Local-to-Local Partnerships among Swedish Municipalities: Why and How Neighbours Join to Alleviate Resource Constraints
Networks are important institutional features in local community affairs. They function as information centres and bargaining structures in politics. Through networks, local political actors can furthermore build a reputation which becomes an asset — sometimes even a form of veto power — in the decision-making process (Knoke 1990: 133, 138-9). Elected municipal leaders hold central positions vis-à-vis important local groups and organizations, and are at the hub of important inter-organizational relationships in the community. From this central institutional position, they engage in strategic activities to establish contacts with, and to create networks among, the important holders and/or claimants to resources deemed necessary to fulfil political objectives. Politicians must particularly strive to establish such relations with individual and collective resource holders over whom they have limited political leverage. Networking can thus be seen as a strategy of using contacts to gain influence over structural factors in the local government’s environment, first and foremost in order to alleviate the eternal problem of scarcity and resource dependence (Pierre 1994: 163f). Looking at networking as a strategic activity implies that there is a dubious relationship between networks, networking, and cooperation.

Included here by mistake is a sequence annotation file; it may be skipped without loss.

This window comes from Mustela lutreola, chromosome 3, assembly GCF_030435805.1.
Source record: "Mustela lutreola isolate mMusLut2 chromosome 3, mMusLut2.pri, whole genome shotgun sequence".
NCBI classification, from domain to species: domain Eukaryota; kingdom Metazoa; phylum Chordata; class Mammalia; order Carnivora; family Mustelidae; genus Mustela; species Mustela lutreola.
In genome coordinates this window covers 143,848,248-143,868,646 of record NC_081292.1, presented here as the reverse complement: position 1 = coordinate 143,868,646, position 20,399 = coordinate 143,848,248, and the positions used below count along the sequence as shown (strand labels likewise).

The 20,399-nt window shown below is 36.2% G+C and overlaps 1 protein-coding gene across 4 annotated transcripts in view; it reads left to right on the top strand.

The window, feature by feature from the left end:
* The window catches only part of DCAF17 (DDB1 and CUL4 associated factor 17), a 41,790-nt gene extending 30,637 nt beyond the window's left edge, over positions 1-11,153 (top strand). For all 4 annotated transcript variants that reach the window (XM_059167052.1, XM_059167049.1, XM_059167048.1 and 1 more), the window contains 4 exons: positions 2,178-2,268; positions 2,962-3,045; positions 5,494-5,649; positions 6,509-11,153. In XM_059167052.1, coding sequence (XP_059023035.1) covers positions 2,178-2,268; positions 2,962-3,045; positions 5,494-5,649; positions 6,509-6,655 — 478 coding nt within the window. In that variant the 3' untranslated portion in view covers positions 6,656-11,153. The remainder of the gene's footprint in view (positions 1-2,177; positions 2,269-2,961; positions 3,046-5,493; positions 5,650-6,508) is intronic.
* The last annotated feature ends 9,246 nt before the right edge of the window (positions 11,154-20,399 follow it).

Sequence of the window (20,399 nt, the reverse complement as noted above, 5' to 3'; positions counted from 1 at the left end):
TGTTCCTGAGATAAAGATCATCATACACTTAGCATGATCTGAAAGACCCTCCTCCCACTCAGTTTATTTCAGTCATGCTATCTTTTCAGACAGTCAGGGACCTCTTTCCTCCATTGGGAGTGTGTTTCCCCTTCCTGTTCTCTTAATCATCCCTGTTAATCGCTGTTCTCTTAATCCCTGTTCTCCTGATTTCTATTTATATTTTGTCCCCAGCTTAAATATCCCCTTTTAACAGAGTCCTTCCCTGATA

KeywordsTransportation Sewage Agglomeration Conglomerate Oates
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